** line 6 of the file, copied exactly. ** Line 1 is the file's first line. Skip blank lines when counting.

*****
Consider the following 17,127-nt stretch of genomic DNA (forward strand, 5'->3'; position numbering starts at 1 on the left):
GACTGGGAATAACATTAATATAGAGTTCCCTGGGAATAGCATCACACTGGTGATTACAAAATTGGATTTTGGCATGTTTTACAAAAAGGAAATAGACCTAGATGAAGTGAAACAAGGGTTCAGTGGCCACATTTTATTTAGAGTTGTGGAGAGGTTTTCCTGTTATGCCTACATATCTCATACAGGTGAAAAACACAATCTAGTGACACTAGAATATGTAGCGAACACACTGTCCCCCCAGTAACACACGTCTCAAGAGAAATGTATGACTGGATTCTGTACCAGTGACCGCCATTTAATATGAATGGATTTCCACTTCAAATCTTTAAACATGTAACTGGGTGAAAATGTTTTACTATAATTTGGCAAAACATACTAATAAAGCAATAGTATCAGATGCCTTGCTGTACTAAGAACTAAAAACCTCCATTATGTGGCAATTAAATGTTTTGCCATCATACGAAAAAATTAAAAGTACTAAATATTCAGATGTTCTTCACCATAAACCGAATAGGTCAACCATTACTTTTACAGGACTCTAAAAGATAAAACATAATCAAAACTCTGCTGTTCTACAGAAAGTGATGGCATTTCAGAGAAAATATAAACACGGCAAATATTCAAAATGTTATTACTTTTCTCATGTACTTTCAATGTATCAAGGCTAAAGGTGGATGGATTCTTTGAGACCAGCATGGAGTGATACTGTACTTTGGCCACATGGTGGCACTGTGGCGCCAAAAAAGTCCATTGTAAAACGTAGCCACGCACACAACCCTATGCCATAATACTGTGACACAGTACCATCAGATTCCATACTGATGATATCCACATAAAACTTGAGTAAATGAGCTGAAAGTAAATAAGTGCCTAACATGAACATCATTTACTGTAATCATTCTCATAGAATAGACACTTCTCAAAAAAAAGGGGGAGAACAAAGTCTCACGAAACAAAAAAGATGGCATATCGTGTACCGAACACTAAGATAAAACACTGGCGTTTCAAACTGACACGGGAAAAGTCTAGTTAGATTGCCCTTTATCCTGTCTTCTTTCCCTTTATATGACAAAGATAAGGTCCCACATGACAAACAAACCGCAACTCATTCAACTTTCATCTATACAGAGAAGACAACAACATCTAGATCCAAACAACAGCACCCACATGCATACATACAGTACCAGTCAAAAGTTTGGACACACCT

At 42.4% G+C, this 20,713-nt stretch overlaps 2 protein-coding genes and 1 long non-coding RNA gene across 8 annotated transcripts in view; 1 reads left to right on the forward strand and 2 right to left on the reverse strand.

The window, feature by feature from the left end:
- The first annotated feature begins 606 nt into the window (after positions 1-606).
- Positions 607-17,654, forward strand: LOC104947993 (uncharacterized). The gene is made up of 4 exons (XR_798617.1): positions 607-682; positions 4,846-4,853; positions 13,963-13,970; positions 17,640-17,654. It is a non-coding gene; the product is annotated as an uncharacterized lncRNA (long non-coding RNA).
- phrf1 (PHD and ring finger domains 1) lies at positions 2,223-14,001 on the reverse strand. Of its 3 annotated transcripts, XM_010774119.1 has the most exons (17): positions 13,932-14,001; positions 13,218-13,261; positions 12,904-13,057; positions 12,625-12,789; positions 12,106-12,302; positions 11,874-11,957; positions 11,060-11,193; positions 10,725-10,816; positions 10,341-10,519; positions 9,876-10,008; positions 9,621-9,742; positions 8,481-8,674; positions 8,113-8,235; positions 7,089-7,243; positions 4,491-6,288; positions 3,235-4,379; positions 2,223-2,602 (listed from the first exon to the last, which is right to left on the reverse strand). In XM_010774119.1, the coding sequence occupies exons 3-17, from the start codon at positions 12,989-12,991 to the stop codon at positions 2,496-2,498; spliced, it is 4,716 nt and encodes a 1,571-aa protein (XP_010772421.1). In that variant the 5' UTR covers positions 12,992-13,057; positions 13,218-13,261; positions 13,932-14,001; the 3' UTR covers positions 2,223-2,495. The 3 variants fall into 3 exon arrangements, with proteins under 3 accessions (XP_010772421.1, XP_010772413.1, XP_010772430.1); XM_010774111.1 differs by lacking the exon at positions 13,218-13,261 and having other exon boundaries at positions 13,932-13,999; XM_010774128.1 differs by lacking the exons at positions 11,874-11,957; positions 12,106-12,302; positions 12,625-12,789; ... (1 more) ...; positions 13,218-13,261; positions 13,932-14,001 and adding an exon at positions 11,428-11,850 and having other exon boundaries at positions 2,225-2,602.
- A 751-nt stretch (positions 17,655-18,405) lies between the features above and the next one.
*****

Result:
- Positions 607-17,654, forward strand: LOC104947993 (uncharacterized). The gene is made up of 4 exons (XR_798617.1): positions 607-682; positions 4,846-4,853; positions 13,963-13,970; positions 17,640-17,654. It is a non-coding gene; the product is annotated as an uncharacterized lncRNA (long non-coding RNA).